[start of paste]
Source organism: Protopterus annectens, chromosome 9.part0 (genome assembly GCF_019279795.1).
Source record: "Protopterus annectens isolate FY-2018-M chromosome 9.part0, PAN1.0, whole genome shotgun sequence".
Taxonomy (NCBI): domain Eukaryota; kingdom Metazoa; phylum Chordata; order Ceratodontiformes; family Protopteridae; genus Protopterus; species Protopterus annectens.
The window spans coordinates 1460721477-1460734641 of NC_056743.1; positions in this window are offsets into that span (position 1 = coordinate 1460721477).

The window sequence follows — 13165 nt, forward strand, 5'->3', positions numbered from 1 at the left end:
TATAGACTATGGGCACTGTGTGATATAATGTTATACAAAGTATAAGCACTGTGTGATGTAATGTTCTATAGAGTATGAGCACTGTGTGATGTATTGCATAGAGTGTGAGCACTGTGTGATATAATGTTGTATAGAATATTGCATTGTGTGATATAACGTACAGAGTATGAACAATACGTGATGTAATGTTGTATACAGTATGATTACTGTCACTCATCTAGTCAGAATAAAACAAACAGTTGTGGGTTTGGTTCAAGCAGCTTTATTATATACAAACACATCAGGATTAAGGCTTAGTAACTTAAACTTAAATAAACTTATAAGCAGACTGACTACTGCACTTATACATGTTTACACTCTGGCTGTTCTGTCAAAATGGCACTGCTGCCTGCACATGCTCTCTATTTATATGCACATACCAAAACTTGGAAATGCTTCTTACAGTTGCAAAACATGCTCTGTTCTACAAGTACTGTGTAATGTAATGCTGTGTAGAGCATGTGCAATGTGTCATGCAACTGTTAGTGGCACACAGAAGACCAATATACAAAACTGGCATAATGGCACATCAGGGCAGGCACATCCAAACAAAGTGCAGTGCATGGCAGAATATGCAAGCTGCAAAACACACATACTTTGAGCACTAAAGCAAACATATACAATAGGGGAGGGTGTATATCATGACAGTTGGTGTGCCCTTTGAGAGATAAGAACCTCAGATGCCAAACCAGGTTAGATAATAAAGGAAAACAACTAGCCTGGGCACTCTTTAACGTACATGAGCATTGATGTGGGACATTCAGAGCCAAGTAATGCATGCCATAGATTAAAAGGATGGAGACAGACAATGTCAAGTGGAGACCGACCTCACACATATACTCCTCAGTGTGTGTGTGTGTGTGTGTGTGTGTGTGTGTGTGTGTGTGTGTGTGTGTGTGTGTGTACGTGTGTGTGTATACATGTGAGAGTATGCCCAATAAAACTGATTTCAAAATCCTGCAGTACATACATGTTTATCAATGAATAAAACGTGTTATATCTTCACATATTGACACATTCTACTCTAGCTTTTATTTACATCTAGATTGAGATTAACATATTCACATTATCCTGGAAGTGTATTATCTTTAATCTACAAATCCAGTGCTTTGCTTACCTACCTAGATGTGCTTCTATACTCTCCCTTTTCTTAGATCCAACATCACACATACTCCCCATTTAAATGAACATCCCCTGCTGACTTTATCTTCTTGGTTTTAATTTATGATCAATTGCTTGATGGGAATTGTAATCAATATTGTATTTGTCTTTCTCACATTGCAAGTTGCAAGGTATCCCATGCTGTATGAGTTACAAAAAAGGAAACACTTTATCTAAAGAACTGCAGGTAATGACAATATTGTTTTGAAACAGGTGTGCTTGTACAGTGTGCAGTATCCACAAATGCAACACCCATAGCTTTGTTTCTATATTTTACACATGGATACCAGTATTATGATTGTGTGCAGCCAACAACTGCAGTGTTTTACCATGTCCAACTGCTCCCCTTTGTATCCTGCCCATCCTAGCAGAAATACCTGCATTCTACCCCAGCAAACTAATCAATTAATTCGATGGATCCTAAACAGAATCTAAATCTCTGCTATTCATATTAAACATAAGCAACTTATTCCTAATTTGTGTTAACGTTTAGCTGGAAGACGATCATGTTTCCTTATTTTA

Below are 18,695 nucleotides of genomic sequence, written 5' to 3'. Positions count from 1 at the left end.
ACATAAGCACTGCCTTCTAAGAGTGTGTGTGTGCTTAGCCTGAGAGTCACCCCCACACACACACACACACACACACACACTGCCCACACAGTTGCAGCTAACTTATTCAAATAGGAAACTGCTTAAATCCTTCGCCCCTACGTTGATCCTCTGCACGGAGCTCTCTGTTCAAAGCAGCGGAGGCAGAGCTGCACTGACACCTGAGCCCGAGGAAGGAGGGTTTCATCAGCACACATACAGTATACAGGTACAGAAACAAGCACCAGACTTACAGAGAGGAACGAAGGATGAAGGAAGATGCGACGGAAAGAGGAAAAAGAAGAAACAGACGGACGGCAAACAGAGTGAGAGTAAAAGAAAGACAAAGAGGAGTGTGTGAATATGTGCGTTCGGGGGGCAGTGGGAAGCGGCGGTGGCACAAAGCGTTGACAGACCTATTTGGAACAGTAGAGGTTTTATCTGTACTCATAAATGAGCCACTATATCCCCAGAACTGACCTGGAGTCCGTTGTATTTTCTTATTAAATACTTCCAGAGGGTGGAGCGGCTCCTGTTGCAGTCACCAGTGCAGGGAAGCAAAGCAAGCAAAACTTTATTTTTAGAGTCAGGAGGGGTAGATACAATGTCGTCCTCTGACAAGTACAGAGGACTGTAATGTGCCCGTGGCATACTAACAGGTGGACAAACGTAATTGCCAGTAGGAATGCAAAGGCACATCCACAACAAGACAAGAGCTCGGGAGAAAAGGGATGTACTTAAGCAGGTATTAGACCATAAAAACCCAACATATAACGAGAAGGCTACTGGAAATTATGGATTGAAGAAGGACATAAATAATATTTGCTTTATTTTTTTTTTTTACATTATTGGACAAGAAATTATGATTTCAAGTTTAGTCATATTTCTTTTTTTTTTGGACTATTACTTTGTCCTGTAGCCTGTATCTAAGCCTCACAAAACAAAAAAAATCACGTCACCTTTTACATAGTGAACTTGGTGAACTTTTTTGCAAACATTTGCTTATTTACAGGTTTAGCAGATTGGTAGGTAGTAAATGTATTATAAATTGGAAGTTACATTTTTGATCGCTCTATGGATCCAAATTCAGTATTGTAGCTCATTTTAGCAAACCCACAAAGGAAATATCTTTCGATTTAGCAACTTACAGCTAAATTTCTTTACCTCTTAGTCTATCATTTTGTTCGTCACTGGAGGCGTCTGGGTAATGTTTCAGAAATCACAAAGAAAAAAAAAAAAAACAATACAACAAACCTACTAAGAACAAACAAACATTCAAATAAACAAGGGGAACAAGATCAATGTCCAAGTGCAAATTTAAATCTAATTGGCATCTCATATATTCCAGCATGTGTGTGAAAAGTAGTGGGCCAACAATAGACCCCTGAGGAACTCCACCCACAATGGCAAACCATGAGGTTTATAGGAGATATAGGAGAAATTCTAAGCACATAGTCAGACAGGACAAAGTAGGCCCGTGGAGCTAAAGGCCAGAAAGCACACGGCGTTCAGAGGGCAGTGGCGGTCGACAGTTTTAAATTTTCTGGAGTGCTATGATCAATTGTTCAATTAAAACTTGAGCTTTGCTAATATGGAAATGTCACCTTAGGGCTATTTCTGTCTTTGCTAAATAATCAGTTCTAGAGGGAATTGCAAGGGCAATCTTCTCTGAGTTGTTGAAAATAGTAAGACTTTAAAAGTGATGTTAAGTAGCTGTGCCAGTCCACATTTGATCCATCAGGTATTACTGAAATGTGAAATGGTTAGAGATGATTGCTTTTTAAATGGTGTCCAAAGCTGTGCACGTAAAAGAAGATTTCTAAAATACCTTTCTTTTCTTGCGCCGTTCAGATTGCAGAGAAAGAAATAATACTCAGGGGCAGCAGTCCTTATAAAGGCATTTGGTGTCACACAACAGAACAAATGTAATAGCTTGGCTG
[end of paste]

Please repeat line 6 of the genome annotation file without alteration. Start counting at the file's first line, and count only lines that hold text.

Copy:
TATAGACTATGGGCACTGTGTGATATAATGTTATACAAAGTATAAGCACTGTGTGATGTAATGTTCTATAGAGTATGAGCACTGTGTGATGTATTGCATAGAGTGTGAGCACTGTGTGATATAATGTTGTATAGAATATTGCATTGTGTGATATAACGTACAGAGTATGAACAATACGTGATGTAATGTTGTATACAGTATGATTACTGTCACTCATCTAGTCAGAATAAAACAAACAGTTGTGGGTTTGGTTCAAGCAGCTTTATTATATACAAACACATCAGGATTAAGGCTTAGTAACTTAAACTTAAATAAACTTATAAGCAGACTGACTACTGCACTTATACATGTTTACACTCTGGCTGTTCTGTCAAAATGGCACTGCTGCCTGCACATGCTCTCTATTTATATGCACATACCAAAACTTGGAAATGCTTCTTACAGTTGCAAAACATGCTCTGTTCTACAAGTACTGTGTAATGTAATGCTGTGTAGAGCATGTGCAATGTGTCATGCAACTGTTAGTGGCACACAGAAGACCAATATACAAAACTGGCATAATGGCACATCAGGGCAGGCACATCCAAACAAAGTGCAGTGCATGGCAGAATATGCAAGCTGCAAAACACACATACTTTGAGCACTAAAGCAAACATATACAATAGGGGAGGGTGTATATCATGACAGTTGGTGTGCCCTTTGAGAGATAAGAACCTCAGATGCCAAACCAGGTTAGATAATAAAGGAAAACAACTAGCCTGGGCACTCTTTAACGTACATGAGCATTGATGTGGGACATTCAGAGCCAAGTAATGCATGCCATAGATTAAAAGGATGGAGACAGACAATGTCAAGTGGAGACCGACCTCACACATATACTCCTCAGTGTGTGTGTGTGTGTGTGTGTGTGTGTGTGTGTGTGTGTGTGTGTGTGTGTGTGTGTACGTGTGTGTGTATACATGTGAGAGTATGCCCAATAAAACTGATTTCAAAATCCTGCAGTACATACATGTTTATCAATGAATAAAACGTGTTATATCTTCACATATTGACACATTCTACTCTAGCTTTTATTTACATCTAGATTGAGATTAACATATTCACATTATCCTGGAAGTGTATTATCTTTAATCTACAAATCCAGTGCTTTGCTTACCTACCTAGATGTGCTTCTATACTCTCCCTTTTCTTAGATCCAACATCACACATACTCCCCATTTAAATGAACATCCCCTGCTGACTTTATCTTCTTGGTTTTAATTTATGATCAATTGCTTGATGGGAATTGTAATCAATATTGTATTTGTCTTTCTCACATTGCAAGTTGCAAGGTATCCCATGCTGTATGAGTTACAAAAAAGGAAACACTTTATCTAAAGAACTGCAGGTAATGACAATATTGTTTTGAAACAGGTGTGCTTGTACAGTGTGCAGTATCCACAAATGCAACACCCATAGCTTTGTTTCTATATTTTACACATGGATACCAGTATTATGATTGTGTGCAGCCAACAACTGCAGTGTTTTACCATGTCCAACTGCTCCCCTTTGTATCCTGCCCATCCTAGCAGAAATACCTGCATTCTACCCCAGCAAACTAATCAATTAATTCGATGGATCCTAAACAGAATCTAAATCTCTGCTATTCATATTAAACATAAGCAACTTATTCCTAATTTGTGTTAACGTTTAGCTGGAAGACGATCATGTTTCCTTATTTTA